You’ve seen the political projections. Now let’s get to the ones that matter.
The Olympics happen every four years. (Think of the Winter Games as the midterms.) The competition is a little more honest than the typical U.S. election, and you don’t have to sit through insulting political ads.
We’re going to go sport-by-sport through the Olympics and project winners in London. We’ll base it on past results. Like FiveThirtyEight.com, we’ll be able to update our projections based on recent data. In our case, though, that’ll be actual competition such as World Cups and World Championships, not polls. Another advantage we’ll have over FiveThirtyEight.com — less math.
Let’s get right to it with an event NBC probably won’t feature in great detail:
First rule upon checking results: Ignore compound bows. Nothing personal, but they’re not in the Olympics. Seems a shame for the USA, because Americans tend to do pretty well with the high-tech stuff. What we’re dealing with here is the more traditional “recurve” bow.
Women’s individual: South Korean dominance ran into home advantage in Beijing, as China’s Zhang Juanjuan won gold ahead of 2004 champion Park Sung-Hyun. That ended a streak of six straight golds for South Korea, but the 2010 World Cup results give little sign that South Korea is going away. Four of the top six women in the rankings were South Korean, led by Ki Bo Bae in first and World Cup final champion Yun Ok-Hee in fourth. India has an outside shot with two contenders — Deepika Kumari and Dola Banerjee. Poland’s Justyna Mospinek is the best spoiler.
2008: Zhang Juanjuan (China), Park Sung-Hyun (South Korea), Yun Ok-Hee (South Korea).
Projection: South Korea, South Korea, India.
Top Americans: Khatuna Lorig (18th in World Cup), Jennifer Nichols (17th in world ranking)
Women’s team: South Korea could probably enter two teams and win medals here if the IOC allowed it. They’ve won all six women’s team events in modern Olympic history. India gets the edge for silver based on World Cup results. Bronze is wide open — 2008 silver medalist China, bronze medalist France, rankings-round runner-up Great Britain and Italy are among the contenders. We’d go with the hosts if their world ranking were any higher than 16th. Instead, we’ll take second-ranked China.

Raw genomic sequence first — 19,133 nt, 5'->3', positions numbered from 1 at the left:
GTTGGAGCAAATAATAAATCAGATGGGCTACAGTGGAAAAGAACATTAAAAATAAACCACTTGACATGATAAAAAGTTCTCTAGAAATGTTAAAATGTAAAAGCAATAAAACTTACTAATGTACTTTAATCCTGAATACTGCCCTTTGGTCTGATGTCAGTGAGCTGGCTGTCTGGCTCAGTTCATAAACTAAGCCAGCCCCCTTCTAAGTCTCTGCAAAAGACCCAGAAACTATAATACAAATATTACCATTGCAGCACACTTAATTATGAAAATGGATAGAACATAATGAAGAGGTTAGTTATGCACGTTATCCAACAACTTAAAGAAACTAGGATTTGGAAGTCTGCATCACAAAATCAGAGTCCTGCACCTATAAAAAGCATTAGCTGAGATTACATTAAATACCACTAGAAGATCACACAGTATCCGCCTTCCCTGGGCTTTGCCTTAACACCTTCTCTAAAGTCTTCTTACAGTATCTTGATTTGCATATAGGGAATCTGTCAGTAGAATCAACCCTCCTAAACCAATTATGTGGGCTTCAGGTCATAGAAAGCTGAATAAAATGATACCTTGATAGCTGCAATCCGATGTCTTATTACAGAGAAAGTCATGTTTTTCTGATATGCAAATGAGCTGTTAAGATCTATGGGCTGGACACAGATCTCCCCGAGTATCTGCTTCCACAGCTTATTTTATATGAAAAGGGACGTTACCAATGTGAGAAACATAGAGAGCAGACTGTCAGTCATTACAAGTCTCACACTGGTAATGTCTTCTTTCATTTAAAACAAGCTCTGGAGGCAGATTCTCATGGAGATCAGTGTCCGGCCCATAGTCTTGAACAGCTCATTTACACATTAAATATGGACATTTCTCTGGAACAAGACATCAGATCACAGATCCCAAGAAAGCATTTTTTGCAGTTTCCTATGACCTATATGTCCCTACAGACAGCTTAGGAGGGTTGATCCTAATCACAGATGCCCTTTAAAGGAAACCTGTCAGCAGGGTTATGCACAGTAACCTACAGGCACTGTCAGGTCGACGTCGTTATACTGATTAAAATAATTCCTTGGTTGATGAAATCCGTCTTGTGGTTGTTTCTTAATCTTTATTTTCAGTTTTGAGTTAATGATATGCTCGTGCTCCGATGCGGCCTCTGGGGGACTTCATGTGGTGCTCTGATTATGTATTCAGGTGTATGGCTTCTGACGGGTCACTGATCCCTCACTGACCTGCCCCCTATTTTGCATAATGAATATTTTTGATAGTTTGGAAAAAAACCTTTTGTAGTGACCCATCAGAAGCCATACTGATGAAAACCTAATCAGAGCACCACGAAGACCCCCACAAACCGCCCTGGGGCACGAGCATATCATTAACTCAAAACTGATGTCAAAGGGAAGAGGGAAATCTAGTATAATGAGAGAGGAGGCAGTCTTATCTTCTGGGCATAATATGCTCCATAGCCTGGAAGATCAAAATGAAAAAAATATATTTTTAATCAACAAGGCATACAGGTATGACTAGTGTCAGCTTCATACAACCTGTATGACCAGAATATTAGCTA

2008: South Korea, China, France.
Projection: South Korea, India, China.
Men’s individual: The USA has a decent shot, with ageless Vic Wunderle (silver, 2000) still going and Brady Ellison taking the World Cup prize in 2010. South Korea is deep, with three straight team golds. Italy has a good track record in the team event and a couple of top performers in the World Cup. But outsiders are a threat in this event — Mexico’s Juan Rene Serrano won the Beijing ranking round before finishing fourth in the knockout phase, and Ukraine’s Viktor Ruban squeaked through to gold past South Korea’s Park Kyung-Mo.
2008: Viktor Ruban (Ukraine), Park Kyung-Mo (South Korea), Bair Badenov (Russia).
Projection: USA, South Korea, Italy.
Top Americans: Ellison, Wunderle.
Men’s team: In Beijing, China made a stunning run from 12th in the ranking round to take bronze. We’ll chalk that up to home advantage and focus on the South Korea-Italy tandem frequently on top here. Bronze is open, with Ukraine getting the nod on current World Cup rankings and Ruban’s medal experience (2004 team bronze in addition to 2008 individual gold).
2008: South Korea, Italy, China.
Projection: South Korea, Italy, Ukraine.
TOTAL PROJECTION (Gold-silver-bronze, 2008 gold-silver-bronze, total change):
– South Korea: 5 medals (3-2-0, 2-2-1, no change)
– India: 2 medals (0-1-1, 0-0-0, +2)
– Italy: 2 medals (0-1-1, 0-1-0, +1)
– USA: 1 medal (1-0-0, 0-0-0, +1)
– China: 1 medal (0-0-1, 1-1-1, -2)
– Ukraine: 1 medal (0-0-1, 1-0-0, no change)
– Russia: 0 medals (-1)
– France: 0 medals (-1)
– World championships: July 2-10, Torino
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